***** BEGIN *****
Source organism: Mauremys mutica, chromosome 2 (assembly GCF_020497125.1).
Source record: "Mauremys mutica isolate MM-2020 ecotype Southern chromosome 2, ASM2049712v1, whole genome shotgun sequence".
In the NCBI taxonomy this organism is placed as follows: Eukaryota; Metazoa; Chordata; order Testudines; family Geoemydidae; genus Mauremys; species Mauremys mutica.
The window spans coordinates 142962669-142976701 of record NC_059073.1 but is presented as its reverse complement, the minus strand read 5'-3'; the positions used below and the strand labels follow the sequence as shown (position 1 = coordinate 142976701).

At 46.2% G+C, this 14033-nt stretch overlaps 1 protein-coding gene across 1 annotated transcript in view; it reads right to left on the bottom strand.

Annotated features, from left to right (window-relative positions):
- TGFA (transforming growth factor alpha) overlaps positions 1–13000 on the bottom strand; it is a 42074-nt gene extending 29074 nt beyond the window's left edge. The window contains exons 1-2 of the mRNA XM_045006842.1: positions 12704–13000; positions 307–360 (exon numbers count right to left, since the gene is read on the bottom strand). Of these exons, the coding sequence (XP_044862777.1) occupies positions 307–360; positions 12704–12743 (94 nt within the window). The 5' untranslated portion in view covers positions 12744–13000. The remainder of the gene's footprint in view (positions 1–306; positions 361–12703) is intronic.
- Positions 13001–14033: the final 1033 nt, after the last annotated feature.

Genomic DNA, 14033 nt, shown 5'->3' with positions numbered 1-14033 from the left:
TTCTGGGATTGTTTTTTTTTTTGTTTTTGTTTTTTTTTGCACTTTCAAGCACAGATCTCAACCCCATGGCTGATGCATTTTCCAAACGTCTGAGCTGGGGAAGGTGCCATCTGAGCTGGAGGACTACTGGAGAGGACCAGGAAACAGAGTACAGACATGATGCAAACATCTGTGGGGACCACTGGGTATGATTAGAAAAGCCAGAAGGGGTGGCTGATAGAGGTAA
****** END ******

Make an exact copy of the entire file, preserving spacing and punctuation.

Source organism: Mauremys mutica, chromosome 2 (assembly GCF_020497125.1).
Source record: "Mauremys mutica isolate MM-2020 ecotype Southern chromosome 2, ASM2049712v1, whole genome shotgun sequence".
In the NCBI taxonomy this organism is placed as follows: Eukaryota; Metazoa; Chordata; order Testudines; family Geoemydidae; genus Mauremys; species Mauremys mutica.
The window spans coordinates 142962669-142976701 of record NC_059073.1 but is presented as its reverse complement, the minus strand read 5'-3'; the positions used below and the strand labels follow the sequence as shown (position 1 = coordinate 142976701).

At 46.2% G+C, this 14033-nt stretch overlaps 1 protein-coding gene across 1 annotated transcript in view; it reads right to left on the bottom strand.

Annotated features, from left to right (window-relative positions):
- TGFA (transforming growth factor alpha) overlaps positions 1–13000 on the bottom strand; it is a 42074-nt gene extending 29074 nt beyond the window's left edge. The window contains exons 1-2 of the mRNA XM_045006842.1: positions 12704–13000; positions 307–360 (exon numbers count right to left, since the gene is read on the bottom strand). Of these exons, the coding sequence (XP_044862777.1) occupies positions 307–360; positions 12704–12743 (94 nt within the window). The 5' untranslated portion in view covers positions 12744–13000. The remainder of the gene's footprint in view (positions 1–306; positions 361–12703) is intronic.
- Positions 13001–14033: the final 1033 nt, after the last annotated feature.

Genomic DNA, 14033 nt, shown 5'->3' with positions numbered 1-14033 from the left:
TTCTGGGATTGTTTTTTTTTTTGTTTTTGTTTTTTTTTGCACTTTCAAGCACAGATCTCAACCCCATGGCTGATGCATTTTCCAAACGTCTGAGCTGGGGAAGGTGCCATCTGAGCTGGAGGACTACTGGAGAGGACCAGGAAACAGAGTACAGACATGATGCAAACATCTGTGGGGACCACTGGGTATGATTAGAAAAGCCAGAAGGGGTGGCTGATAGAGGTAA